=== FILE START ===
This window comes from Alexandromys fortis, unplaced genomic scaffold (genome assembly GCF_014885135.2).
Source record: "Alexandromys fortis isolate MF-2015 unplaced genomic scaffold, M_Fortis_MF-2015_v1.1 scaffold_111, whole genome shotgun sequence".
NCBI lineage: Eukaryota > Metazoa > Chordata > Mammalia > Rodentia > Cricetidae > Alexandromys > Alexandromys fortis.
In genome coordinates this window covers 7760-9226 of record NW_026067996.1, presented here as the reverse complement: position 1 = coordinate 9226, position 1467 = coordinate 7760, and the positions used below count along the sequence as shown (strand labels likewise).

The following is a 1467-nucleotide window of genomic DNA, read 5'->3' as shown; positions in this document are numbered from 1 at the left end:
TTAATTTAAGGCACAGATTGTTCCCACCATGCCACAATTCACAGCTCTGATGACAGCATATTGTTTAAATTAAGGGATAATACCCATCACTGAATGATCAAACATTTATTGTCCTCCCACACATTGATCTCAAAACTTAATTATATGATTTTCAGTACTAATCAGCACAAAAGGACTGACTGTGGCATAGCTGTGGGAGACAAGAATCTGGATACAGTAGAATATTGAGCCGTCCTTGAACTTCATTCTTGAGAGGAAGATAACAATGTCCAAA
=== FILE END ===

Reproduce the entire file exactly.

This window comes from Alexandromys fortis, unplaced genomic scaffold (genome assembly GCF_014885135.2).
Source record: "Alexandromys fortis isolate MF-2015 unplaced genomic scaffold, M_Fortis_MF-2015_v1.1 scaffold_111, whole genome shotgun sequence".
NCBI lineage: Eukaryota > Metazoa > Chordata > Mammalia > Rodentia > Cricetidae > Alexandromys > Alexandromys fortis.
In genome coordinates this window covers 7760-9226 of record NW_026067996.1, presented here as the reverse complement: position 1 = coordinate 9226, position 1467 = coordinate 7760, and the positions used below count along the sequence as shown (strand labels likewise).

The following is a 1467-nucleotide window of genomic DNA, read 5'->3' as shown; positions in this document are numbered from 1 at the left end:
TTAATTTAAGGCACAGATTGTTCCCACCATGCCACAATTCACAGCTCTGATGACAGCATATTGTTTAAATTAAGGGATAATACCCATCACTGAATGATCAAACATTTATTGTCCTCCCACACATTGATCTCAAAACTTAATTATATGATTTTCAGTACTAATCAGCACAAAAGGACTGACTGTGGCATAGCTGTGGGAGACAAGAATCTGGATACAGTAGAATATTGAGCCGTCCTTGAACTTCATTCTTGAGAGGAAGATAACAATGTCCAAA